As Samuel unpacked his tattered suitcase, he remembered how he had always wanted to be a missionary — always! A husband and wife came to his church when he was nine years old and told of their adventures and time in the jungles of Ecuador. He was captured instantly when he saw their photographs of native Indians, age-old tree hammocks with their vines sprawling with such density you could not see the villages from the plane they flew over those villages. Sam decided right then that he wanted God to use him in such a place to share His Word with those who had never heard it before.
As soon as Sam graduated from high school, he set off to a mission training school with a fresh heart and mind for Christ. He plunged himself into language school and Bible studies…and Ginny. Oh, how he loved Ginny. She had beautiful brown eyes and hair the color of cornsilk — and, well, she shared Sam’s passion for bringing others to the Lord. He knew that he needed Ginny beside him and he married that beautiful girl. These two knew where God was leading and they stepped forward together to another jungle far away in Papua New Guinea.
When they arrived at their “new” home, they were met with wonder. The native people had never seen such fair-skinned and funny dressed people in their lives. The men stood off and observed Sam and Ginny, but the women began gathering around Ginny like butterflies. They too loved her fairness and beautiful cornsilk hair of which they’d never seen before.
Sam began the work of learning the culture from the men — gaining their trust and earning their respect. The men would laugh, as his hands tried to learn how they fished or hunted or built a hut. Ginny set up their humble hut with just the bare necessities of life and began learning from the women of food and children and life. The children flitted around her and followed her to the river and the gardens. Ginny soaked in the sounds of their foreign tongue and set to writing them in a book each night as she learned them. Slowly Sam and Ginny began building a bridge that would carry God’s Word into their hearts from the words and dialect they used. It was a painstaking task, but they remained diligent in their work.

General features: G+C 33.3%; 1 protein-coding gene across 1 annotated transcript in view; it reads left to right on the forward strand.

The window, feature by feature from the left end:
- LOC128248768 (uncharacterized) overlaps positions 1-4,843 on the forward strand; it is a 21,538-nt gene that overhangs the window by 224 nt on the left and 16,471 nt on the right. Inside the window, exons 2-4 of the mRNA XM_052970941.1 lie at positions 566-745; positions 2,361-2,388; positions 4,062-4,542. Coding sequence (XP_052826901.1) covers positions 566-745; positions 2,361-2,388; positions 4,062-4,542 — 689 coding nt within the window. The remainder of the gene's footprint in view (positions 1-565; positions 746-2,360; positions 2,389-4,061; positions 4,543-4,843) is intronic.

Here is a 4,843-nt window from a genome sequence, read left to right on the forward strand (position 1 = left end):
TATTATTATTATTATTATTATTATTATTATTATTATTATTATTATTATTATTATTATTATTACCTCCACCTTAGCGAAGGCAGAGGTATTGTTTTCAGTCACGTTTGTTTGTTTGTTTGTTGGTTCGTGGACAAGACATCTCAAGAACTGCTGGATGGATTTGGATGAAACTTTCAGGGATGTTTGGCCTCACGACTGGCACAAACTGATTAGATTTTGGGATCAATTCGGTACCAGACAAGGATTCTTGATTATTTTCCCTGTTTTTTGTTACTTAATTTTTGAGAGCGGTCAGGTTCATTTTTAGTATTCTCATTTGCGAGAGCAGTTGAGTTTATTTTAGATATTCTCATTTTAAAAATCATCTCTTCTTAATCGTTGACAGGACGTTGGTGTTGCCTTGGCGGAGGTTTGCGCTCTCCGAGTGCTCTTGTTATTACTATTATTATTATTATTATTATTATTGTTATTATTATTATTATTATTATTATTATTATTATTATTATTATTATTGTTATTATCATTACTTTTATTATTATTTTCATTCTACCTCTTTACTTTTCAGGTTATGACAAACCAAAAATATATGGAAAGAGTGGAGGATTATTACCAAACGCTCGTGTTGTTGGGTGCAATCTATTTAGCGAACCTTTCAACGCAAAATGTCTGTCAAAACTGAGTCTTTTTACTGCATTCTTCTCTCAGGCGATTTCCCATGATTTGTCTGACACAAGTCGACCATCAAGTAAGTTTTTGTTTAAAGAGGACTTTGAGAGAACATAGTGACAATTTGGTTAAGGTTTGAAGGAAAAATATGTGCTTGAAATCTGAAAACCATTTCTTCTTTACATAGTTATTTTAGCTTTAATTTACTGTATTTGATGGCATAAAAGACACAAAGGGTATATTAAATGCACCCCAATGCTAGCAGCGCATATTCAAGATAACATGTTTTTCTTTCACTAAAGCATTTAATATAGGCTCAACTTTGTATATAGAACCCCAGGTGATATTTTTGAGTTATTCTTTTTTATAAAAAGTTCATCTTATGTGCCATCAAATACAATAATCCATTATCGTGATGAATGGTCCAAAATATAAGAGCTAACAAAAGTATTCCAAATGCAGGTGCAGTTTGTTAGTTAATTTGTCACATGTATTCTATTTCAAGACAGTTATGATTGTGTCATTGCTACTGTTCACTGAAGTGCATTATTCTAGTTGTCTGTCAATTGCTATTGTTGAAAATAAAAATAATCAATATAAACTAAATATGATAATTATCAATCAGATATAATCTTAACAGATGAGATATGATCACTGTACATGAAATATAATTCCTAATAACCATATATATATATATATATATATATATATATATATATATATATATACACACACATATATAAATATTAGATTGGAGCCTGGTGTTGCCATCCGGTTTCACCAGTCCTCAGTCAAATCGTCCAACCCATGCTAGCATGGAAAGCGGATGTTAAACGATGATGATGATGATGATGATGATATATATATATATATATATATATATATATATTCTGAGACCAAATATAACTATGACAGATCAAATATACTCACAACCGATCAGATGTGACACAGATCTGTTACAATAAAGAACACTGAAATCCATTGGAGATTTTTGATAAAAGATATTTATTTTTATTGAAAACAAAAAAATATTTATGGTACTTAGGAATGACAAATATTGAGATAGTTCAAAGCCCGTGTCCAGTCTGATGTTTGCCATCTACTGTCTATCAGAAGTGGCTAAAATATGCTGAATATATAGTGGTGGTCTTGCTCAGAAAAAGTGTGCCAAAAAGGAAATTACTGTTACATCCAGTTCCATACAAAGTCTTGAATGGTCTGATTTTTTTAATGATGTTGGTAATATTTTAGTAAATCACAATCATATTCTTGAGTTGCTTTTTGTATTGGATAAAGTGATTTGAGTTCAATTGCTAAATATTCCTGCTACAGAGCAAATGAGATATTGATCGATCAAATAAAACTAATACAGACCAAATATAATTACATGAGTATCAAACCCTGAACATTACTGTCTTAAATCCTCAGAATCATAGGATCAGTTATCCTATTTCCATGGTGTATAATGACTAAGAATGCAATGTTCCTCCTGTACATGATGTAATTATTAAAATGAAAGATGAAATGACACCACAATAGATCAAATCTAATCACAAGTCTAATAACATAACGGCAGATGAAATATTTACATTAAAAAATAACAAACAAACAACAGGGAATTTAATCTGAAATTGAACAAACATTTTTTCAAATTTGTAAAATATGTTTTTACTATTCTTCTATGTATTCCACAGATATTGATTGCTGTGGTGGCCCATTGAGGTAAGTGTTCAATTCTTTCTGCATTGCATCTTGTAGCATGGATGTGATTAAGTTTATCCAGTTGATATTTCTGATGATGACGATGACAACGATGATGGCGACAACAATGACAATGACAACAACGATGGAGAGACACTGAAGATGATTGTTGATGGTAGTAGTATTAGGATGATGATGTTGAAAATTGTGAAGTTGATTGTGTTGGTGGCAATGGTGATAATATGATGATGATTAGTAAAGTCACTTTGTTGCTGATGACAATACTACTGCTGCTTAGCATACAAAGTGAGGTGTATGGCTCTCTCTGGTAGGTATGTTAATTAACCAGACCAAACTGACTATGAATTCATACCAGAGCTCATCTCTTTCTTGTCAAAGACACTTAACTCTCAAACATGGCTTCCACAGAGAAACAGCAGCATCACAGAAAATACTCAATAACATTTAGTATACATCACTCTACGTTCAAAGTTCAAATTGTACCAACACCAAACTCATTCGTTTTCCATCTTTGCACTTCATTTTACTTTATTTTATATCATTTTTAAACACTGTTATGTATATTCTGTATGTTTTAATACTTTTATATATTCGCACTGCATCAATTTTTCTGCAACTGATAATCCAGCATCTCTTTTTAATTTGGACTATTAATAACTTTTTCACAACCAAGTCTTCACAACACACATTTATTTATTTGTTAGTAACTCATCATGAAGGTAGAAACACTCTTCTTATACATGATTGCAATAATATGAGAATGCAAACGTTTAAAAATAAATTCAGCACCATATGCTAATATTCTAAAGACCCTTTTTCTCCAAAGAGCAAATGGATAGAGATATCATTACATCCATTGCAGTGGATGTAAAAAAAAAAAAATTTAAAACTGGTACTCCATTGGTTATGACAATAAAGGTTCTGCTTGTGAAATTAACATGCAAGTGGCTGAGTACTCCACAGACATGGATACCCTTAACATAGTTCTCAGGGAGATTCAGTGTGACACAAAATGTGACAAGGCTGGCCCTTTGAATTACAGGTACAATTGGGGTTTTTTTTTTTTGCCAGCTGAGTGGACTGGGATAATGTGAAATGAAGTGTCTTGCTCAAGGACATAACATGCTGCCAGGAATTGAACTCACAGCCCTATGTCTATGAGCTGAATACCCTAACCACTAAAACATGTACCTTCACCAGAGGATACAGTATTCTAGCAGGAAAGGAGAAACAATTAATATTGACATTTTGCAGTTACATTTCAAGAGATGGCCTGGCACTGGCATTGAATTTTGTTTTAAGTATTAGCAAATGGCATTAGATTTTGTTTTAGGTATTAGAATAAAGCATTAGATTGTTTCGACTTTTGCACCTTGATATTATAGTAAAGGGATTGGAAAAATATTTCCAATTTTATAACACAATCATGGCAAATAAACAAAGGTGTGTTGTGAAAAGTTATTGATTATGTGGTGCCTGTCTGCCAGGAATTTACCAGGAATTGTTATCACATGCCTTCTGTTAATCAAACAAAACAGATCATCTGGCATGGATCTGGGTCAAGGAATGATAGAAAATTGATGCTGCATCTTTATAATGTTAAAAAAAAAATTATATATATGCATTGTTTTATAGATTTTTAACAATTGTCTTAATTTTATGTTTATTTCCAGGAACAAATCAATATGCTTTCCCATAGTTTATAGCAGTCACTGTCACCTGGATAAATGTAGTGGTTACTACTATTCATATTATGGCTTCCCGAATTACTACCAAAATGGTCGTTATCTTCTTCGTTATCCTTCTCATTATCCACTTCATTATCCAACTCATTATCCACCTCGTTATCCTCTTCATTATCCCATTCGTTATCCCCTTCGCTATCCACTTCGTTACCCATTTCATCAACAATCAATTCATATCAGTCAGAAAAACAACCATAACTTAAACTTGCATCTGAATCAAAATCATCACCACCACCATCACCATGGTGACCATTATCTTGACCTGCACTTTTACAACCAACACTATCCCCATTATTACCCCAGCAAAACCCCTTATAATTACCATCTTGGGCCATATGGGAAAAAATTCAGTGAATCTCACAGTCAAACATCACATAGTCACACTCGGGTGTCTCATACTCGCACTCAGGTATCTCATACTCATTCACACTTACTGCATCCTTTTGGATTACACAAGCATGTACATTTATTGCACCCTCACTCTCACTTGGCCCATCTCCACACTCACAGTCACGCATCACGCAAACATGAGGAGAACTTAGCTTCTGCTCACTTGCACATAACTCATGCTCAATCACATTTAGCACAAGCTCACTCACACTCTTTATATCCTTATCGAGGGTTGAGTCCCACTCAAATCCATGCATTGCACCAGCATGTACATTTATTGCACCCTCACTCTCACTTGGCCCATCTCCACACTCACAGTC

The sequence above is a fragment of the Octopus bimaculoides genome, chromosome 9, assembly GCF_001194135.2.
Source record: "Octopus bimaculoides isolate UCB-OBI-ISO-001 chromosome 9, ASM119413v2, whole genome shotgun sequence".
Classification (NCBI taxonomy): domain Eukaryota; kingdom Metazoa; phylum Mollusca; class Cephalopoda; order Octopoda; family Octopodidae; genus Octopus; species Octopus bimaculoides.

As days and months followed into years, they hedged a life with these beautiful souls. Sam and Ginny birthed five of their own children, brought men and women to the saving knowledge of Christ, and wept and prayed for those who seemed forever frozen in the world of darkness and superstition. Tears and laughter and hard work and life and death were their companions for more than 40 years in those hidden hammocks of Papua New Guinea. Now the time had come to return to their home far away in North America.
Sam and Ginny left men who were capable of carrying on the work as ministers to the people…new and younger missionaries came in…time had turned its full rotation and they were confident in God’s Word “that He who began a good work in you will perfect it until the day of Christ Jesus.” (Philippians 1:6) Ginny packed their few, small bags because all things couldn’t return with her. She left one of her own children buried in the deep, mountain soil of that place they called home for 40 years. She took with them only their Bibles, their tattered worn-out shoes and clothes, and a handful of pictures they had managed to capture over those years.
They said tearful goodbyes to these they loved knowing they would not be left abandoned because He promised to never leave them nor forsake them (Hebrews 13:5), and His promises are sure. They were showered with hugs and kisses and smiles and waves knowing that so many they would see again on the Bright Shore of Heaven. It was not goodbye at all, but “until then.”
When they were home, the house of Sam’s parents was quiet. The furniture covered with stark, white sheets to keep the dust away. His parents were home with Jesus, his children were around the world in their ministries, and he and Ginny were left in the quiet. Sam opened his tattered bag and put his old things away. He sat on the edge of the bed and looked down at his feet and his old, worn-out shoes reflecting on the life journey. Tears dropped quickly and spattered on those old shoes. His heart was full with no regrets. Ginny walked into the room and he took her hand and they, for the first time in 40 years, were still.
“How lovely on the mountains Are the feet of him who brings good news, Who announces peace And brings good news of happiness, Who announces salvation, And says to Zion, “Your God reigns!” (Isaiah 52:7)
Writer’s Note: This story does not reflect that of any living missionaries and is a work of fiction, however, it does reflect the stories I’ve heard from many missionaries who have served in many parts of the world. I’ve written it to honor their lives, which have been given so freely for God’s use and Christ’s sake.
Photo By: Dave Provencher © 2020